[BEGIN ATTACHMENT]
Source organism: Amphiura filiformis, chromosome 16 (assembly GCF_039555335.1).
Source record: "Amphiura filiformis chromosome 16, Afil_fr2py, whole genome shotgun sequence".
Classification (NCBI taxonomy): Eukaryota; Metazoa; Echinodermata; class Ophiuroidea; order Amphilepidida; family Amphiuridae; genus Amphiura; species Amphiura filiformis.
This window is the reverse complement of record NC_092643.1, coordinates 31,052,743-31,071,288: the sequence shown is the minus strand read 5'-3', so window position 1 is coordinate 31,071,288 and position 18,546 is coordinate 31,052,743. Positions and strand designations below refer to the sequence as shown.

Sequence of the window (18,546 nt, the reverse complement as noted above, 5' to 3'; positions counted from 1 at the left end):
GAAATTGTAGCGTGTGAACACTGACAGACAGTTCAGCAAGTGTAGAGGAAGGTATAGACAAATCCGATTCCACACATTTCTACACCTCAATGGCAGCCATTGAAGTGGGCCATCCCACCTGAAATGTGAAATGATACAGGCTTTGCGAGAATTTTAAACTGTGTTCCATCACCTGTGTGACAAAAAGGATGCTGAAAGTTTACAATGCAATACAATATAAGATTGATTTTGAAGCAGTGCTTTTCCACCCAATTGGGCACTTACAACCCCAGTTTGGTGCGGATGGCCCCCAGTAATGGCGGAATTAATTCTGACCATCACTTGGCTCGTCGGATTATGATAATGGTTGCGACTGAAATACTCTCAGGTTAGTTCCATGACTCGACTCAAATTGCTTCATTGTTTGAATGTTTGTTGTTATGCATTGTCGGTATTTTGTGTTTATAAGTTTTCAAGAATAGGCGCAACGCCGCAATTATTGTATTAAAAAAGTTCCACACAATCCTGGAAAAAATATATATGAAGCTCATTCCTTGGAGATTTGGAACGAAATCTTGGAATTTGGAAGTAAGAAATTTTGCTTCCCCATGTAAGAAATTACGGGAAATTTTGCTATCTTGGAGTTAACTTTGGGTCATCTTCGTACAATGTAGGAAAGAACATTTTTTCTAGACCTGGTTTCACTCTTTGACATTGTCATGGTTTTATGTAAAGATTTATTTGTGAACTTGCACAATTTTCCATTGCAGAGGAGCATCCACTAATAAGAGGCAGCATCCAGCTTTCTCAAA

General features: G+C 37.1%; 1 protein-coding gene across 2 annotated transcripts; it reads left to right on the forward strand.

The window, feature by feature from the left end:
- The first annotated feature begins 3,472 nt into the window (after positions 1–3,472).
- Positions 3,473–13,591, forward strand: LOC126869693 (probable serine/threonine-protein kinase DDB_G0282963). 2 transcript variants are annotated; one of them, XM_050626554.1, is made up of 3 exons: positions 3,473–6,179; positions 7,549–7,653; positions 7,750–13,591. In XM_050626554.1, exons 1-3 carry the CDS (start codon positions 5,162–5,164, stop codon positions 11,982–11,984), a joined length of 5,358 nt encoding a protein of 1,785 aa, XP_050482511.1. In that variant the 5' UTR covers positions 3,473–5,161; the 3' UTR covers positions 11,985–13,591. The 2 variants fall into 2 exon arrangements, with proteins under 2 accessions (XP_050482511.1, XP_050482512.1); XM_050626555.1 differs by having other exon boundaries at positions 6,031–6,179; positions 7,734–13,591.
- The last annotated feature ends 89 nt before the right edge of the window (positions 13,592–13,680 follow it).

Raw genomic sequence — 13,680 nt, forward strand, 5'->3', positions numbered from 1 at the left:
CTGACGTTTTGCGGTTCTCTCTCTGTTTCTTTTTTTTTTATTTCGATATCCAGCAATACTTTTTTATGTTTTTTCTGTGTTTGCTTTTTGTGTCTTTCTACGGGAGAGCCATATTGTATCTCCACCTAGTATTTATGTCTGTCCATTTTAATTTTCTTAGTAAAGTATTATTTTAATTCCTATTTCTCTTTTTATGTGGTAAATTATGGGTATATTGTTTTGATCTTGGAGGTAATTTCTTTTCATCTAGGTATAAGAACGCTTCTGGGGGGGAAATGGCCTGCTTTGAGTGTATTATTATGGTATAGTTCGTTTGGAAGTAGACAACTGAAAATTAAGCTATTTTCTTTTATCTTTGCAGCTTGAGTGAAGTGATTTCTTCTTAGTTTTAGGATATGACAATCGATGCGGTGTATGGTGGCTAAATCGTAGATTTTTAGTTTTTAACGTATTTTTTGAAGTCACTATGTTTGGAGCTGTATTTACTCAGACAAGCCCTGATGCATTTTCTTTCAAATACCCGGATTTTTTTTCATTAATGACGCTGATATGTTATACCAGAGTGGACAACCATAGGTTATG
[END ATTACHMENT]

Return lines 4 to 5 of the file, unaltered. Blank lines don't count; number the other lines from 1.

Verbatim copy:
This window is the reverse complement of record NC_092643.1, coordinates 31,052,743-31,071,288: the sequence shown is the minus strand read 5'-3', so window position 1 is coordinate 31,071,288 and position 18,546 is coordinate 31,052,743. Positions and strand designations below refer to the sequence as shown.

Sequence of the window (18,546 nt, the reverse complement as noted above, 5' to 3'; positions counted from 1 at the left end):